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'Control weight of civil servants to curb corruption'
Updated: 2006-03-04 10:44

An advisor to China's parliament has called for the enactment of laws to control the weight of civil servants in a bid to rein in corruption.

The aim is to prevent the civil servants from squandering public money wining and dining, said Miu Shouliang, a member of the National Committee of the Chinese People's Political Consultative Conference (CPPCC), China's top advisory body.

Miu, a businessman coming from China's southern booming city of Shenzhen to attend the annual session of the CPPCC National Committee that started Friday, did not elaborate on any details, saying that measures should also contribute to regulating their working styles and improving morality.

However, some experts doubted the scientific basis of such method.

"The motive is positive, but it sounds not so reasonable as it measures the civil servants' performance by the standard of weight, " said Zhou Zhiren, deputy director of the Institute of Government Management under the Beijing University.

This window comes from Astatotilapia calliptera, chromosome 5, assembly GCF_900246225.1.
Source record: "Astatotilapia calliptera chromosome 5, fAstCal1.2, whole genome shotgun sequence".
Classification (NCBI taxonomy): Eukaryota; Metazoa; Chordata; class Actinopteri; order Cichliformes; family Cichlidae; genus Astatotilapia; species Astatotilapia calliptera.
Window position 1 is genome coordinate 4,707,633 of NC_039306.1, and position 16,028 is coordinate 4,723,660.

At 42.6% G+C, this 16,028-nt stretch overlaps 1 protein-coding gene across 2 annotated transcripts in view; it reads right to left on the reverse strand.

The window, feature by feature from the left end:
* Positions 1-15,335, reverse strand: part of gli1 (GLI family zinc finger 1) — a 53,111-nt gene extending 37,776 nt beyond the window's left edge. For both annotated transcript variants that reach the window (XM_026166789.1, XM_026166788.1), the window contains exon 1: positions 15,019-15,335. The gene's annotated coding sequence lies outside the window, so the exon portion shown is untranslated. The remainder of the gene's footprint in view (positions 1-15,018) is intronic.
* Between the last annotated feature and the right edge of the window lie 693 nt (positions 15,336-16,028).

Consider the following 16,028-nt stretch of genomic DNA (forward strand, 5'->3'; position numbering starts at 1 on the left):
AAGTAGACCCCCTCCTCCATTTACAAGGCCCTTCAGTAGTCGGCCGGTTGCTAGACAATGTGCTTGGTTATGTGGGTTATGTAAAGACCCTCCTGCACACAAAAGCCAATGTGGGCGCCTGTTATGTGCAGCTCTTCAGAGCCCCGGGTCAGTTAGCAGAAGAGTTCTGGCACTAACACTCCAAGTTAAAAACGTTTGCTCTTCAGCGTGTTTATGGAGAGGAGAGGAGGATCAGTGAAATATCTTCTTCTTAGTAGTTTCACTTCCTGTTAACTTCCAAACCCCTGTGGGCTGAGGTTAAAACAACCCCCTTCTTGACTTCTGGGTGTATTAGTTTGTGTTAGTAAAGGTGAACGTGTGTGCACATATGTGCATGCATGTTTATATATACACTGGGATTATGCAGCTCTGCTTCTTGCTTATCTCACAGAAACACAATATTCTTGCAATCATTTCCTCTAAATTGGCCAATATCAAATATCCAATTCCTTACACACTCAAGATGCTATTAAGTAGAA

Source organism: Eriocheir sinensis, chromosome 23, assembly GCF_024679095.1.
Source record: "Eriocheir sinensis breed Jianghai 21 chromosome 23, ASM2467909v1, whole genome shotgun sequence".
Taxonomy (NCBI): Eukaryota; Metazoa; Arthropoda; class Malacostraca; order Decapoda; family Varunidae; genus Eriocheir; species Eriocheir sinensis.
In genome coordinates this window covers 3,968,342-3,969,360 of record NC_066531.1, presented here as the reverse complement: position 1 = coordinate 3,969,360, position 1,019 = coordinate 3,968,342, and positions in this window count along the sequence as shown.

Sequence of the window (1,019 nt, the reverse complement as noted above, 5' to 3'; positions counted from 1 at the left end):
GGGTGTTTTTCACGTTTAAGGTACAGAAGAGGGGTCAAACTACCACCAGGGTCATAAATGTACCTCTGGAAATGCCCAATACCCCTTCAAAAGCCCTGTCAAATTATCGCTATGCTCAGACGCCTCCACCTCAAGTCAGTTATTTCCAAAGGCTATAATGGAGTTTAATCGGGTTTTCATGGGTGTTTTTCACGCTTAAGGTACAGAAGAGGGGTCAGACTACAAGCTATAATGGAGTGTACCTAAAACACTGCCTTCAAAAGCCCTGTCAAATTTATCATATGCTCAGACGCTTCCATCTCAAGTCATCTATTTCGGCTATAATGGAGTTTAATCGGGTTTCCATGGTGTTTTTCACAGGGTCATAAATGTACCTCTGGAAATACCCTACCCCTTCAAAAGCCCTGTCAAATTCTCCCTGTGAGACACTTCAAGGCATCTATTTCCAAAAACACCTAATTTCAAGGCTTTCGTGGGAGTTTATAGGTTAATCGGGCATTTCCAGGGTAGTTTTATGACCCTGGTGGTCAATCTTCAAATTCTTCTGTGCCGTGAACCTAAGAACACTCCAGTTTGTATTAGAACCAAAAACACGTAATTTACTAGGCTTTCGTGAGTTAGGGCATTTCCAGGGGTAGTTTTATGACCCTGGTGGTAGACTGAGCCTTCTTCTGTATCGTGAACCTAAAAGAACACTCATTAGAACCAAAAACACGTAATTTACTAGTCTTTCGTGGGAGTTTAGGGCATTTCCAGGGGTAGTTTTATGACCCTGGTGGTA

Sources from Beijing municipal personnel bureau said weight standards have been imposed by some special organs in the enrollment of civil servants, but it is unwise to apply the method to a wide range, as weight is an indicator of health.

The key issue is to crack down on corruption, which is a criminal term instead of a moral concept, Zhou added.

Another professor with the prestigious university said the idea was "quirky", stressing that morality could not be measured by legal standards.

"Public supervision is an effective way to improve civil servants' behaviors, and the supervisory authorities should bring into full play of their functions," said the unnamed professor.

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